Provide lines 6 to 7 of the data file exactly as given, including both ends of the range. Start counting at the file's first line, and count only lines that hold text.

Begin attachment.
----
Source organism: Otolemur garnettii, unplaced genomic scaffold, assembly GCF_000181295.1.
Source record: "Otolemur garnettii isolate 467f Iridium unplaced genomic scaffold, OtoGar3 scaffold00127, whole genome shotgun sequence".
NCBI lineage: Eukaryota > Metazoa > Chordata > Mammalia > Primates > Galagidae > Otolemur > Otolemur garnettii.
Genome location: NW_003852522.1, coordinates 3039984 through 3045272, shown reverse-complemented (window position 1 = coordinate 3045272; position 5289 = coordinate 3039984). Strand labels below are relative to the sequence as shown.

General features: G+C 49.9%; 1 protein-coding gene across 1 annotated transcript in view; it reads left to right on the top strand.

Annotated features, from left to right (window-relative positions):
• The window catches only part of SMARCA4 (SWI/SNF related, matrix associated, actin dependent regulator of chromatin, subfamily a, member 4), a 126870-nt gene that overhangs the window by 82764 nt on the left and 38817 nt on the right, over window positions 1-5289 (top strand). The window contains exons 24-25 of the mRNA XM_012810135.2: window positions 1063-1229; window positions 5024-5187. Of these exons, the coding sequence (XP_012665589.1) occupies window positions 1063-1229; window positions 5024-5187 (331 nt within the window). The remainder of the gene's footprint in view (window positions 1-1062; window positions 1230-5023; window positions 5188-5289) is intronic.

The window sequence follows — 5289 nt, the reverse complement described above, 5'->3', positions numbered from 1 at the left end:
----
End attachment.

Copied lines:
Annotated features, from left to right (window-relative positions):
• The window catches only part of SMARCA4 (SWI/SNF related, matrix associated, actin dependent regulator of chromatin, subfamily a, member 4), a 126870-nt gene that overhangs the window by 82764 nt on the left and 38817 nt on the right, over window positions 1-5289 (top strand). The window contains exons 24-25 of the mRNA XM_012810135.2: window positions 1063-1229; window positions 5024-5187. Of these exons, the coding sequence (XP_012665589.1) occupies window positions 1063-1229; window positions 5024-5187 (331 nt within the window). The remainder of the gene's footprint in view (window positions 1-1062; window positions 1230-5023; window positions 5188-5289) is intronic.